The sun beat down upon the dried fields of the Westfold Vale like a mallet hammering shiny steel into dull metal. Helm's Deep was a place of refuge, of protection and pride. It stood as a last bastion of the Rohan against all who would see its peoples defeated. And yet it also thrust up from within the barren lands like the headstone of a mass grave. Helm's Deep was where they had fled. It would also be where they would die.
Legolas climbed the stone steps that carried him to the top of the Deeping Wall. A figure already stood there, one who was now the symbol of the strength they needed to fight this battle. Aragorn. The Man who would willingly stare down the maw of the Uruk Hai army and dare to thrust his sword down its throat. A Man who held no fear that Legolas could tell. He wondered why.
"We fight amongst children and those too infirmed to raise the sword," Legolas said, coming to stand beside the rugged Man. He did not let his eyes follow Aragorn's out to the fields. He kept it upon the noble, determined features that had taken a firm stake within his heart. "We are not equipped with either men or weaponry for this battle, Aragorn. Helm's Deep will fall within an hour."
"And what is our choice?" Aragorn replied, his deep voice sounding soothing amidst the steel-bright clang and clatter of urgent preparations being made behind them. "If we do not resist Saruman's forces, then the entire land falls to them. It is death either way. I would rather face mine courageously."
Somewhat shamed by his questioning, Legolas made to turn away. But his eyes alighted upon the silver gleam of the pendant Aragorn still wore about his neck. Legolas paused.
"You have nothing more to lose, do you?" he asked softly. When steel blue eyes fastened upon him in surprise, Legolas nodded towards the keepsake lying against the Man's heart. "The love that would give you a reason to fear, that is lost to you. You think you have nothing survive for, and thus lies your courage."
Pain flashed in the eyes that Legolas admired too often. The emotion was quickly shuttered away as Aragorn turned from him. "You know nothing of what I feel, Legolas."
Legolas smiled sadly. "I dare to argue, Aragorn. The bittersweet torture of unfulfilled love is not yours alone to suffer. There is no reason for me to survive this night, either. We will fall together."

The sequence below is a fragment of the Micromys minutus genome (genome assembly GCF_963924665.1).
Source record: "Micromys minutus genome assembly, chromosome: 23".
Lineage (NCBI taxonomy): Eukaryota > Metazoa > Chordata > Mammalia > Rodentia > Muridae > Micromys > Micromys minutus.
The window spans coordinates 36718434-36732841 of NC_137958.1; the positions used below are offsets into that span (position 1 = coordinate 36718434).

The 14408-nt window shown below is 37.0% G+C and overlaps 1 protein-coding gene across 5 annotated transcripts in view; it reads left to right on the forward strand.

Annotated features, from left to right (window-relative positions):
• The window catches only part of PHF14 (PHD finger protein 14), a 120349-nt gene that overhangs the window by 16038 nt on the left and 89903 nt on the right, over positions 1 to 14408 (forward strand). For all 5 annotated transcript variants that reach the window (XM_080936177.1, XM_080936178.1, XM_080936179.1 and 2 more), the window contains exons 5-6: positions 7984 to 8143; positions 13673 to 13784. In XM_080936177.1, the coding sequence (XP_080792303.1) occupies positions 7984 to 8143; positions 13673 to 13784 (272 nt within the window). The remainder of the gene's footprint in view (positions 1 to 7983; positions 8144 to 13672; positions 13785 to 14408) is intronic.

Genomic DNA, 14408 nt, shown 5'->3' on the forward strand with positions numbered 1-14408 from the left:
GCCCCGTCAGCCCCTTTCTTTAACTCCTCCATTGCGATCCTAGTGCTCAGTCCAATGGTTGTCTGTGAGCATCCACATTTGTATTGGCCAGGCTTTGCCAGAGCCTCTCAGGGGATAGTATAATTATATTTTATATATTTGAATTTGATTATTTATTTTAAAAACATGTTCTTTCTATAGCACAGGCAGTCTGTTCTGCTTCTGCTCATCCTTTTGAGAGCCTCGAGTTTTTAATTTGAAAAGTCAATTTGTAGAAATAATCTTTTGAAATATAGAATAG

He felt Aragorn's startled gaze upon him as he descended the steps, but he did not turn back to look.
Sadly, it was easy to lose faith when the men you would fight with were not men at all, but mere children. Weapons were not swords or arrows, but pitchforks and kitchen knives clenched within fingers that could barely curl around them. Despair and fear shone painfully bright from within every human face that Legolas beheld.
It beat upon his consciousness like the storming feet of Uruk Hai. It sought to break him.
Unable to stand the misery any longer, the Elf sought the quiet near the caves. There, he sat upon the ground and thought of the hours that he had left to him.
Memories flitted through his head like wind-blown leaves; some too quick to catch and savor, others too fragile to withstand close scrutiny. All of them were memories of Aragorn: A touch that may have been intentional. A look that might have held greater meaning. To his regret, Legolas realized he would never know for certain. So much more would be lost here at Helm's Deep than mere lives. Memories and hopes would be buried along with them.
A familiar footfall made Legolas raise his head. Aragorn looked down at him, stunned.
"You weep," the Man whispered.
Legolas dried his tears with the sleeve of his tunic. "I did not mean for you to see me thus," he murmured. He attempted a smile. "Despite what I have said, my courage is not as great as yours."
Aragorn neared him and to Legolas' pleasure and dismay, knelt upon the dirt by his side. Rough fingers gently traced the drying track of a tear on the Elf's face. Legolas sucked in his breath. Aragorn's eyes shot to him.
"You tremble," Aragorn said, his fingers still upon Legolas' skin.
"Fear has made me weak," Legolas replied breathlessly.
Aragorn touched Legolas' quivering lip and watched color bloom across the pale cheeks. "Nay, I think you tremble for something else, for I have never seen you weak, dear Legolas."
The warm rush of Aragorn's voice made Legolas shiver. "There are many things that may leave one weak," he whispered.
Water dripped steadily down the walls of the caves. Aragorn's searching gaze swept Legolas' face and Legolas wondered what the Man saw. A part of the Elf was eager for discovery. Another part was resigned to the crippling fact that, in the end, it was simply too late.
"Be strong for me," Aragorn said at last. It wasn't the same bolstering speech he had given the men of Rohan earlier. These words for Legolas were intimate, lined with a curious softness as much as steel. "Perhaps there is some measure of hope that may be found in this yet, my fair friend." Aragorn stood and hesitated. "Perhaps -- perhaps we may find a reason to want to survive this, after all. I bid you look for it, Legolas, before you count all as lost."
Legolas had no response. The Man's footsteps had long faded before Legolas touched his lip with shaking fingers. The memory of Aragorn's touch haunted his skin.
Shadows lengthened upon the ground. The earth shivered with the approach of that which held no fear.
Legolas had never bemoaned his fate before. But like a Man who knew no better, he railed against it now.
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